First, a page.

Visger, C. J., G. K.-S. Wong, Y. Zhang, P. S. Soltis, and D. E. Soltis. 2019. Divergent gene expression levels between diploid and autotetraploid Tolmiea relative to the total transcriptome, the cell, and biomass. American Journal of Botany [View on publisher’s site]

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A chromosomal-scale genome assembly of Tectona grandis reveals the importance of tandem gene duplication and enables discovery of genes in natural product biosynthetic pathways.

February 13th, 2019
Zhao, D., J. P. Hamilton, W. W. Bhat, S. R. Johnson, G. T. Godden, T. J. Kinser, B. Boachon, N. Dudareva, D. E. Soltis, P. S. Soltis, B. Hamberger, and C. R. Buell. 2019. A chromosomal-scale genome assembly of Tectona grandis reveals the importance of tandem gene duplication and enables discovery of genes in natural product biosynthetic pathways. Gigascience, doi: 10.1093/gigascience/giz005.

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Plastid phylogenomic insights into the evolution of Caryophyllales

February 12th, 2019
Graphical abstract of Gang et al 2019.Yao, G., J.-J. Jin, H.-T. Li, J.-B. Yang, V. Shiva Mandala, M. Croley, R. Mostow, N. A. Douglas, M. W. Chase, M. J. M. Christenhusz, D. E. Soltis, P. S. Soltis, S. A. Smith, S. F. Brockington, M. J. Moore, T.-S. Yi, and D.-Z. Li. 2019. Plastid phylogenomic insights into the evolution of Caryophyllales. Molecular Phylogenetics and Evolution, doi: 10.1016/j.ympev.2018.12.023.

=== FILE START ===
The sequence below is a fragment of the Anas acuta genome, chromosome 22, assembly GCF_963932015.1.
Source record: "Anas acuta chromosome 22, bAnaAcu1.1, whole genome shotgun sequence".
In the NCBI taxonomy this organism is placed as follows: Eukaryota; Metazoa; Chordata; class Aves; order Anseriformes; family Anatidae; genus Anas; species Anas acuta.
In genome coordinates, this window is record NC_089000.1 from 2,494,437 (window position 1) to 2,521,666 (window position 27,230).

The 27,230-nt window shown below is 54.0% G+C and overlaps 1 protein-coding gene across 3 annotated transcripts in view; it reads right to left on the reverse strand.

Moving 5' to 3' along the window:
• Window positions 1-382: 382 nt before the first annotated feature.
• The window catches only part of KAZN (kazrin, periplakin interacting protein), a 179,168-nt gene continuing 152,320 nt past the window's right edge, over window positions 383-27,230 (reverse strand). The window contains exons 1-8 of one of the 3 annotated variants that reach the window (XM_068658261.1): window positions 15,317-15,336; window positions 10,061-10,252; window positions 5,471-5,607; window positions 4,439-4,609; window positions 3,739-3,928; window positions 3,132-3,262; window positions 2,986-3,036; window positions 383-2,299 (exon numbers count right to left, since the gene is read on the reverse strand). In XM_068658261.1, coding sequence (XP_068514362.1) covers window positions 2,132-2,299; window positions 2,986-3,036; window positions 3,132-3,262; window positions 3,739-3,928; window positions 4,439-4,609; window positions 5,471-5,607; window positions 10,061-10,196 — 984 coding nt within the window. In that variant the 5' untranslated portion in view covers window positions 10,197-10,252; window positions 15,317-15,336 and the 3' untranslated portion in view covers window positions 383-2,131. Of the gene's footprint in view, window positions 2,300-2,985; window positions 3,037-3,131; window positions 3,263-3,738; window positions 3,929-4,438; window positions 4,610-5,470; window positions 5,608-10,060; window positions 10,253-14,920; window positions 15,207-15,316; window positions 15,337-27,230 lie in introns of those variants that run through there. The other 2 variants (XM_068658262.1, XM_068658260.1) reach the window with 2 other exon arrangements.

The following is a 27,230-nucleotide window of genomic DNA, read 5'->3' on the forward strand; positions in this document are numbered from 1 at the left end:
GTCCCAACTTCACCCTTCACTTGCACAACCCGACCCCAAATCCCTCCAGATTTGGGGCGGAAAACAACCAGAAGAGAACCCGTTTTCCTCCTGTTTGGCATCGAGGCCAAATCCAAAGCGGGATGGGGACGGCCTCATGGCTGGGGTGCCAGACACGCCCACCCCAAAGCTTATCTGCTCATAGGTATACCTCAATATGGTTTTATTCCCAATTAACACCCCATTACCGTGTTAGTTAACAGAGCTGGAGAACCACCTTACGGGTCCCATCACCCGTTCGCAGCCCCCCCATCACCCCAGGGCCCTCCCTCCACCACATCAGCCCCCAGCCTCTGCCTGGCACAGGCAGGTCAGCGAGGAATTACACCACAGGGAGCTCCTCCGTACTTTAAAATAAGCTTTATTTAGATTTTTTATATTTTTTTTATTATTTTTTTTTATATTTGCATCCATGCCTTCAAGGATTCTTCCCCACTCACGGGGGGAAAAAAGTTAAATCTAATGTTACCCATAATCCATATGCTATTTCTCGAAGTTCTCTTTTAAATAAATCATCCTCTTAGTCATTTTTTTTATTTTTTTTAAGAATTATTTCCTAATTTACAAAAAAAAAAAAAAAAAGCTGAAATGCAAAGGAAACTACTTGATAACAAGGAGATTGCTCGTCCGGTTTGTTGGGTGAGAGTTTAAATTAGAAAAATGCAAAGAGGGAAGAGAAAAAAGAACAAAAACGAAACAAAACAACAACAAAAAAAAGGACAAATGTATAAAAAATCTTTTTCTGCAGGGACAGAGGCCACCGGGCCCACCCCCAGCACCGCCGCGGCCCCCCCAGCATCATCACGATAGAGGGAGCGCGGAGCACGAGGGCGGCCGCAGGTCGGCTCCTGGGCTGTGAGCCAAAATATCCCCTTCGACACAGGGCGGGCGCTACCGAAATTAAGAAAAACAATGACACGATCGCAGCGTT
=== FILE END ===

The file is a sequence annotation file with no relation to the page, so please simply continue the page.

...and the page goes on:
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Nuclear genomes of two magnoliids

January 10th, 2019
Soltis, D. E., and P. S. Soltis. 2019. Nuclear genomes of two magnoliids. Nature Plants 5:6. [View on Publisher’s site]

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Biodiversity synthesis across the green branches of the tree of life.

January 10th, 2019
Figure 1 from paper

Global resources can be spatially, taxonomically or temporally subset to serve focused needs, as shown. The top rows in the inset show needed data resources, and the bottom row shows synthetic products, such as regional assessments of evolutionary diversity that inform about community processes and conservation priorities.

Allen, J. M., R. A. Folk, P. S. Soltis, D. E. Soltis, and R. P. Guralnick. 2019. Biodiversity synthesis across the green branches of the tree of life. Nature Plants 5:11. [View on Publisher’s site]